Until very recently I believed that I needed to be on top of the latest news and happenings not only in my field (computer science and software engineering) but also in as many things as I can be on top of. This meant subscribing to all sorts of magazines, newsletters, YouTube channels, Twitch streamers, watching TV and live sport events, etc. — I was on top of a lot of the latest happenings, trends, news, interesting developments. I was having fun and I felt busy. What I did not feel was particularly effective nor productive. I felt like I was consuming so much information with the thought that it might be useful someday. When I was younger this wouldn’t have been an issue but I realised that ever since I’ve started taking stock of what I’ve been spending my time on, that a lot of it I’ve been spending just staying on top of things that I really didn’t need to be on top of. This article is about some of the realisations I’ve made in the course of exploring this issue of “FOMO” or the Fear of Missing Out and how I’ve changed my perspective over time to now having “JOMO” or the Joy of Missing Out.
|Opportunistic photo of a rainbow at Coogee Beach, NSW.|
One thing that I’ve realised and that a lot of literature about FOMO points out is that it usually stems from uncertainty — about whether the information or events going on will be relevant or important. This uncertainty causes a lot of insecurity for a lot of people (including me for the most part) and causes an irrational need to be in-the-know for things that might not necessarily be relevant information. It feeds a lot of the habits around news consumption and a lot of entertainment — craving the drama, the intrigue, the suspense, and sometimes the resolution of some of these cultural touch points. Lots of people have a fear of missing out on social interactions that would have happened if they were not out with their social group (or even alone) experiencing some popular event. I didn’t particularly feel the need to meet celebrities nor be in the crowd for a lot of concerts even while I was much younger, but I felt this for live sporting events.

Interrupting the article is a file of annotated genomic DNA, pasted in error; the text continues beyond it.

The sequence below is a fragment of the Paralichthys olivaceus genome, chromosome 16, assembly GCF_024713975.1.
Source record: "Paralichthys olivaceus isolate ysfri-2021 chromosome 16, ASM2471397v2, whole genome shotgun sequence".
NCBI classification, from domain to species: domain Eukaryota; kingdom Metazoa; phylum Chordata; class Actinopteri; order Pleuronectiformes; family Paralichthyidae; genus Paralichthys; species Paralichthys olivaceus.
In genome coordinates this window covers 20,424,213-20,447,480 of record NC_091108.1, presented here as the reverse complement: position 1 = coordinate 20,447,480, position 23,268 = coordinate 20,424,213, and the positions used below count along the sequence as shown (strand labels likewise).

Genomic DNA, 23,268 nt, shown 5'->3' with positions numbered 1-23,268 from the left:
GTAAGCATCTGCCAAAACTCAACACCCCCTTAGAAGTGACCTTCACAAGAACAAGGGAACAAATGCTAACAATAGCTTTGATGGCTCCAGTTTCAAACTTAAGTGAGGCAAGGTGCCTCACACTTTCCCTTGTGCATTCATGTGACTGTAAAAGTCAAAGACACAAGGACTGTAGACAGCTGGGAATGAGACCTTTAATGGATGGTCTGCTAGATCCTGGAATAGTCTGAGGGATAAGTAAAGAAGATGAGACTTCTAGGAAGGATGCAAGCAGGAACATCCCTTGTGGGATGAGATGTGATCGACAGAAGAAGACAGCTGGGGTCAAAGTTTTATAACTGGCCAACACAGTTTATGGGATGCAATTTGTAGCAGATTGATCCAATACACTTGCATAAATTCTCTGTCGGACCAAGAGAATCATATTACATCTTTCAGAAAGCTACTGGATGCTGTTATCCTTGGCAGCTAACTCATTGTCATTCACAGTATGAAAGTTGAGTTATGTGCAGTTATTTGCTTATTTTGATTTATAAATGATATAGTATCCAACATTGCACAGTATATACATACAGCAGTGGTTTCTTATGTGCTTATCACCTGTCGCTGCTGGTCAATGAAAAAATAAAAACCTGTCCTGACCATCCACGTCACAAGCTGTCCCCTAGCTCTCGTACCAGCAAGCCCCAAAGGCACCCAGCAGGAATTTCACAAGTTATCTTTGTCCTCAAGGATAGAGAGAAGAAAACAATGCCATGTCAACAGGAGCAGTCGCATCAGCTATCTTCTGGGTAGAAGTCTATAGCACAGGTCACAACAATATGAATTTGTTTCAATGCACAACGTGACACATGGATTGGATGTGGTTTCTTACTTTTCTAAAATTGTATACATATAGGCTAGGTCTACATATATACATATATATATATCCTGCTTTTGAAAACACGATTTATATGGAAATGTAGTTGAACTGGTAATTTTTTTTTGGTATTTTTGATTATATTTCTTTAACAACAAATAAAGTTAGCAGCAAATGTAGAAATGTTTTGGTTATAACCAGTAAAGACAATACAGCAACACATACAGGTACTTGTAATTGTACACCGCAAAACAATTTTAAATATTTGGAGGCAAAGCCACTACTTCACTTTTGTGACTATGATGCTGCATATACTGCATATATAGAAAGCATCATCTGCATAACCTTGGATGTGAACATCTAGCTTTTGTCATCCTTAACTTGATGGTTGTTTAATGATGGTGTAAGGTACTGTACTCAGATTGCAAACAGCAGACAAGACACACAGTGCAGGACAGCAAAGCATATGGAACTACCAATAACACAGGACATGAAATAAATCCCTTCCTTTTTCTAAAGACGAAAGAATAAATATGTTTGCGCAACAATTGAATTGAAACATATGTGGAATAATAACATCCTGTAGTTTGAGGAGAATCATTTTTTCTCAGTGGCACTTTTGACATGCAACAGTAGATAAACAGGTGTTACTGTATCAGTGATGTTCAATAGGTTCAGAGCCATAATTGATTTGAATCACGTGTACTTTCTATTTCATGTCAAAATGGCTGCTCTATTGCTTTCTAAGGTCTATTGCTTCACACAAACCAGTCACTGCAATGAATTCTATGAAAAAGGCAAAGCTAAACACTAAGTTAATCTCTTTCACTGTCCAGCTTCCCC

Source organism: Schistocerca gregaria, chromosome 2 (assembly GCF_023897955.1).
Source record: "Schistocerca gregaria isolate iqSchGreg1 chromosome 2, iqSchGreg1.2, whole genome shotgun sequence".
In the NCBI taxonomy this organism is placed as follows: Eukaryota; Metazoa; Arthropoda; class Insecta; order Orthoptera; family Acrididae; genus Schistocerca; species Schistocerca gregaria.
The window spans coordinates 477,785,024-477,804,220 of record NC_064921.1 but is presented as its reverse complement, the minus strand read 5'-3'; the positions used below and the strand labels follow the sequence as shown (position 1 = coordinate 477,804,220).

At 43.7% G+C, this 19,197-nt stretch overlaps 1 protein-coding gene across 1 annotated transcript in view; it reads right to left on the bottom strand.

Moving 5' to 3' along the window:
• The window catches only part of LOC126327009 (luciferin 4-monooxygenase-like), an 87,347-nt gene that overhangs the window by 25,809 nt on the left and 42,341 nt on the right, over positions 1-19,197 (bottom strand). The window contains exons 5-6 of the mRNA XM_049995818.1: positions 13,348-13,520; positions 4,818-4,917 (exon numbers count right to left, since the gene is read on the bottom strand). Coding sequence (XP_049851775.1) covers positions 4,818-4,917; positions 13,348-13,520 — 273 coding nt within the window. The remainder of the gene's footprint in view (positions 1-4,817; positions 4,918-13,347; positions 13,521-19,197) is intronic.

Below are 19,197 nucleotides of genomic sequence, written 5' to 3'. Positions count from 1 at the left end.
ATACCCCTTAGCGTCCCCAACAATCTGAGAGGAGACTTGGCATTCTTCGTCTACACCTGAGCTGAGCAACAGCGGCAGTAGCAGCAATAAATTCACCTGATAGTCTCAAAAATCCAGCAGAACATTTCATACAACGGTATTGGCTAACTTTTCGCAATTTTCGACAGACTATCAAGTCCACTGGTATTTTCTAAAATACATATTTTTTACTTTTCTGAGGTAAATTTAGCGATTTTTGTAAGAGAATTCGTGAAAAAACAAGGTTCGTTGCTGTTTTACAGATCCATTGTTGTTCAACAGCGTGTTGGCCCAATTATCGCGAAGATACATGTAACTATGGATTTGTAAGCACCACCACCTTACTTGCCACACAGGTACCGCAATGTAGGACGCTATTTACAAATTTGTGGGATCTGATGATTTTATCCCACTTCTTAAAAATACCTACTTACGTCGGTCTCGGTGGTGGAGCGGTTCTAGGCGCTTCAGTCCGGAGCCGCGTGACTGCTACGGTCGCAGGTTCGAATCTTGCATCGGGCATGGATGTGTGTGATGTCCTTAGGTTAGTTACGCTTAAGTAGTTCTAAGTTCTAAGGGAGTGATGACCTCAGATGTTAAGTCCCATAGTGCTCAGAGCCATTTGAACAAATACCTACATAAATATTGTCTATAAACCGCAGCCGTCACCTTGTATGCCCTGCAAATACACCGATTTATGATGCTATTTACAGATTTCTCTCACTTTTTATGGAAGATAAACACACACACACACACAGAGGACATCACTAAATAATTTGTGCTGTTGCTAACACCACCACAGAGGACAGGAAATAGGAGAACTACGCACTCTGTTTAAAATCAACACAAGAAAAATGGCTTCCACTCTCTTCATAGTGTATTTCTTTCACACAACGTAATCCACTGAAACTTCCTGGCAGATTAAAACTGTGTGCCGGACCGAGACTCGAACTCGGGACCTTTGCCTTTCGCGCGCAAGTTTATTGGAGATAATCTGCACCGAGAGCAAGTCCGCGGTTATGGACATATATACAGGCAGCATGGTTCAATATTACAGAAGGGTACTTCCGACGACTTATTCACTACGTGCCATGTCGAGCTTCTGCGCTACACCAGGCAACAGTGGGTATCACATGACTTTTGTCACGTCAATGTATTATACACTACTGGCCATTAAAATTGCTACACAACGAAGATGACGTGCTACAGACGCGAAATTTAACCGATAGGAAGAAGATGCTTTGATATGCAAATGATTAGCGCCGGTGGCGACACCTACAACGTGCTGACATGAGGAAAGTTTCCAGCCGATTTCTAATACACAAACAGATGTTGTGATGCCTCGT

I learned that for me, it was mostly self-imposed expectations. I don’t really have friends nor colleagues who shame me for not partaking in certain cultural events (I never got into Star Wars and I don’t ever see myself wanting to get into it) and those that do quickly find out that the ribbing and shaming don’t really work on me. However I will feel really bad if there was an olympic games or world swimming championships going on and I didn’t at least watch a live telecast (or highlights right after from some on-demand video service). I experienced this most recently with some of the professional DOTA 2 events which were live-streamed at times that were not convenient for viewing when based in Sydney (if you value sleep during those times). I see that I suffer a lot if I don’t prioritise the right things and in my journals I find that my lowest-performing days followed me binge-watching something on Netflix until too late at night (or the morning the following day) or I was watching some live-streamed DOTA 2 tournament.